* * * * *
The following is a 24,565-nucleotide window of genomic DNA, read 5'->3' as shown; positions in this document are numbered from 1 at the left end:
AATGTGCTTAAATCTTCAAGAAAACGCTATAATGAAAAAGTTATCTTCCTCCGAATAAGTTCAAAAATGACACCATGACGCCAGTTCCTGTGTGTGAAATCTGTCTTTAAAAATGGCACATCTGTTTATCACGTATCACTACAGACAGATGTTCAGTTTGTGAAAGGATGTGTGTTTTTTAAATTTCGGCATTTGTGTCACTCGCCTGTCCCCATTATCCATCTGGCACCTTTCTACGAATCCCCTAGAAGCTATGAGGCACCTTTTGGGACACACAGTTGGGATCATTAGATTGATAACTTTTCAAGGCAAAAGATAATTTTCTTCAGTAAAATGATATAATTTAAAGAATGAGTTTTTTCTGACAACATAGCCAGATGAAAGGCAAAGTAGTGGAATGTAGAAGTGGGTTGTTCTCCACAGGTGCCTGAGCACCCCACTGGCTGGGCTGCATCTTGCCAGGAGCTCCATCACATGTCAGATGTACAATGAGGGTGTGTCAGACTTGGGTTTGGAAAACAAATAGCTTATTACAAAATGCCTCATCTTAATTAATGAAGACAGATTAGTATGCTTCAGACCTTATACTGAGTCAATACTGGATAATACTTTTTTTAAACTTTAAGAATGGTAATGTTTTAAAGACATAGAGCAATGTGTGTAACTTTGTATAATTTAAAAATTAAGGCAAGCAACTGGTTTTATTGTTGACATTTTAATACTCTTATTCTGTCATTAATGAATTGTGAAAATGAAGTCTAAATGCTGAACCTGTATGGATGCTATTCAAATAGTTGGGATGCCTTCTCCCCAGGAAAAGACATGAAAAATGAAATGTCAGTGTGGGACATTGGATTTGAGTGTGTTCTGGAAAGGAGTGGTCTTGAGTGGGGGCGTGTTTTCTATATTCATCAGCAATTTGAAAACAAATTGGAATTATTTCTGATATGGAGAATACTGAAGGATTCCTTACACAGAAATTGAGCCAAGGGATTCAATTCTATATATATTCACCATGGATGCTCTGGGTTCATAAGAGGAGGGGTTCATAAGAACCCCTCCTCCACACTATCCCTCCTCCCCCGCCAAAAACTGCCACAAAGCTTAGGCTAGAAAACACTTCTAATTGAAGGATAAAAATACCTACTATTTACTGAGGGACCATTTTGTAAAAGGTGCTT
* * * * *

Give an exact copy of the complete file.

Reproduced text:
The following is a 24,565-nucleotide window of genomic DNA, read 5'->3' as shown; positions in this document are numbered from 1 at the left end:
AATGTGCTTAAATCTTCAAGAAAACGCTATAATGAAAAAGTTATCTTCCTCCGAATAAGTTCAAAAATGACACCATGACGCCAGTTCCTGTGTGTGAAATCTGTCTTTAAAAATGGCACATCTGTTTATCACGTATCACTACAGACAGATGTTCAGTTTGTGAAAGGATGTGTGTTTTTTAAATTTCGGCATTTGTGTCACTCGCCTGTCCCCATTATCCATCTGGCACCTTTCTACGAATCCCCTAGAAGCTATGAGGCACCTTTTGGGACACACAGTTGGGATCATTAGATTGATAACTTTTCAAGGCAAAAGATAATTTTCTTCAGTAAAATGATATAATTTAAAGAATGAGTTTTTTCTGACAACATAGCCAGATGAAAGGCAAAGTAGTGGAATGTAGAAGTGGGTTGTTCTCCACAGGTGCCTGAGCACCCCACTGGCTGGGCTGCATCTTGCCAGGAGCTCCATCACATGTCAGATGTACAATGAGGGTGTGTCAGACTTGGGTTTGGAAAACAAATAGCTTATTACAAAATGCCTCATCTTAATTAATGAAGACAGATTAGTATGCTTCAGACCTTATACTGAGTCAATACTGGATAATACTTTTTTTAAACTTTAAGAATGGTAATGTTTTAAAGACATAGAGCAATGTGTGTAACTTTGTATAATTTAAAAATTAAGGCAAGCAACTGGTTTTATTGTTGACATTTTAATACTCTTATTCTGTCATTAATGAATTGTGAAAATGAAGTCTAAATGCTGAACCTGTATGGATGCTATTCAAATAGTTGGGATGCCTTCTCCCCAGGAAAAGACATGAAAAATGAAATGTCAGTGTGGGACATTGGATTTGAGTGTGTTCTGGAAAGGAGTGGTCTTGAGTGGGGGCGTGTTTTCTATATTCATCAGCAATTTGAAAACAAATTGGAATTATTTCTGATATGGAGAATACTGAAGGATTCCTTACACAGAAATTGAGCCAAGGGATTCAATTCTATATATATTCACCATGGATGCTCTGGGTTCATAAGAGGAGGGGTTCATAAGAACCCCTCCTCCACACTATCCCTCCTCCCCCGCCAAAAACTGCCACAAAGCTTAGGCTAGAAAACACTTCTAATTGAAGGATAAAAATACCTACTATTTACTGAGGGACCATTTTGTAAAAGGTGCTT